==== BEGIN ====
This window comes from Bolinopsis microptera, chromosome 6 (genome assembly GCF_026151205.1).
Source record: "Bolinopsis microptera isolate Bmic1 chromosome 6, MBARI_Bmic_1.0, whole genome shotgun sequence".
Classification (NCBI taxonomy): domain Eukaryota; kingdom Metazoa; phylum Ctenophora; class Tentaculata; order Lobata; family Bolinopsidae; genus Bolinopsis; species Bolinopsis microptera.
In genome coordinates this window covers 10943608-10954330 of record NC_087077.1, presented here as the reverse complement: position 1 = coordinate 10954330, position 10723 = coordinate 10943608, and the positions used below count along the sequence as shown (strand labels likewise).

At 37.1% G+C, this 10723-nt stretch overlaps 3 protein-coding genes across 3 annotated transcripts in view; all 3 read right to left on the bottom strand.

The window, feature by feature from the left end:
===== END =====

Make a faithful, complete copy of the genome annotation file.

This window comes from Bolinopsis microptera, chromosome 6 (genome assembly GCF_026151205.1).
Source record: "Bolinopsis microptera isolate Bmic1 chromosome 6, MBARI_Bmic_1.0, whole genome shotgun sequence".
Classification (NCBI taxonomy): domain Eukaryota; kingdom Metazoa; phylum Ctenophora; class Tentaculata; order Lobata; family Bolinopsidae; genus Bolinopsis; species Bolinopsis microptera.
In genome coordinates this window covers 10943608-10954330 of record NC_087077.1, presented here as the reverse complement: position 1 = coordinate 10954330, position 10723 = coordinate 10943608, and the positions used below count along the sequence as shown (strand labels likewise).

At 37.1% G+C, this 10723-nt stretch overlaps 3 protein-coding genes across 3 annotated transcripts in view; all 3 read right to left on the bottom strand.

The window, feature by feature from the left end: